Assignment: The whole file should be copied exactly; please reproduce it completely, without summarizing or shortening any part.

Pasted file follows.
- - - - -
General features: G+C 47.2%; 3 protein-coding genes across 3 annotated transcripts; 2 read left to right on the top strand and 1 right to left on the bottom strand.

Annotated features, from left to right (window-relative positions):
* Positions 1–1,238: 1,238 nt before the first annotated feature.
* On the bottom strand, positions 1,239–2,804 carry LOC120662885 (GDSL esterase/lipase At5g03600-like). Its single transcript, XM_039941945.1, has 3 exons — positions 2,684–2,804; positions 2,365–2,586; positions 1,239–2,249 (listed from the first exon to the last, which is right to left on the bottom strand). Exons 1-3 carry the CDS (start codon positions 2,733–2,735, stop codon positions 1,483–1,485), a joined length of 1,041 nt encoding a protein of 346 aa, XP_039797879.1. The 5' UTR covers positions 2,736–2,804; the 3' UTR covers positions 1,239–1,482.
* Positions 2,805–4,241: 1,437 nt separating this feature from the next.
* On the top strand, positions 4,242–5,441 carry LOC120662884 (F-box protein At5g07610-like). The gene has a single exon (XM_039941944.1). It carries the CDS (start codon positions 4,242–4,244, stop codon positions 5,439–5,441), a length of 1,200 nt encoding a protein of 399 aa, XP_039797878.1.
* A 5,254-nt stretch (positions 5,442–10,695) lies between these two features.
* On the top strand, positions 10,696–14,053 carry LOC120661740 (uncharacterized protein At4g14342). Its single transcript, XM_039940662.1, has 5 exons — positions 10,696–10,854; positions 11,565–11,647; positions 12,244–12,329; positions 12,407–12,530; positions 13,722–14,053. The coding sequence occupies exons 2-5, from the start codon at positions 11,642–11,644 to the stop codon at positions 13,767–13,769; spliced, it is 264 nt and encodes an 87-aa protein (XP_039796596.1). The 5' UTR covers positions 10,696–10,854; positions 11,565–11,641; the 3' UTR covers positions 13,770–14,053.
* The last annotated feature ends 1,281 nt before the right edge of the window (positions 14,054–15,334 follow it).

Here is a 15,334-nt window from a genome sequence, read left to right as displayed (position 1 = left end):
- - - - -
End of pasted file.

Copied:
General features: G+C 47.2%; 3 protein-coding genes across 3 annotated transcripts; 2 read left to right on the top strand and 1 right to left on the bottom strand.

Annotated features, from left to right (window-relative positions):
* Positions 1–1,238: 1,238 nt before the first annotated feature.
* On the bottom strand, positions 1,239–2,804 carry LOC120662885 (GDSL esterase/lipase At5g03600-like). Its single transcript, XM_039941945.1, has 3 exons — positions 2,684–2,804; positions 2,365–2,586; positions 1,239–2,249 (listed from the first exon to the last, which is right to left on the bottom strand). Exons 1-3 carry the CDS (start codon positions 2,733–2,735, stop codon positions 1,483–1,485), a joined length of 1,041 nt encoding a protein of 346 aa, XP_039797879.1. The 5' UTR covers positions 2,736–2,804; the 3' UTR covers positions 1,239–1,482.
* Positions 2,805–4,241: 1,437 nt separating this feature from the next.
* On the top strand, positions 4,242–5,441 carry LOC120662884 (F-box protein At5g07610-like). The gene has a single exon (XM_039941944.1). It carries the CDS (start codon positions 4,242–4,244, stop codon positions 5,439–5,441), a length of 1,200 nt encoding a protein of 399 aa, XP_039797878.1.
* A 5,254-nt stretch (positions 5,442–10,695) lies between these two features.
* On the top strand, positions 10,696–14,053 carry LOC120661740 (uncharacterized protein At4g14342). Its single transcript, XM_039940662.1, has 5 exons — positions 10,696–10,854; positions 11,565–11,647; positions 12,244–12,329; positions 12,407–12,530; positions 13,722–14,053. The coding sequence occupies exons 2-5, from the start codon at positions 11,642–11,644 to the stop codon at positions 13,767–13,769; spliced, it is 264 nt and encodes an 87-aa protein (XP_039796596.1). The 5' UTR covers positions 10,696–10,854; positions 11,565–11,641; the 3' UTR covers positions 13,770–14,053.
* The last annotated feature ends 1,281 nt before the right edge of the window (positions 14,054–15,334 follow it).

Here is a 15,334-nt window from a genome sequence, read left to right as displayed (position 1 = left end):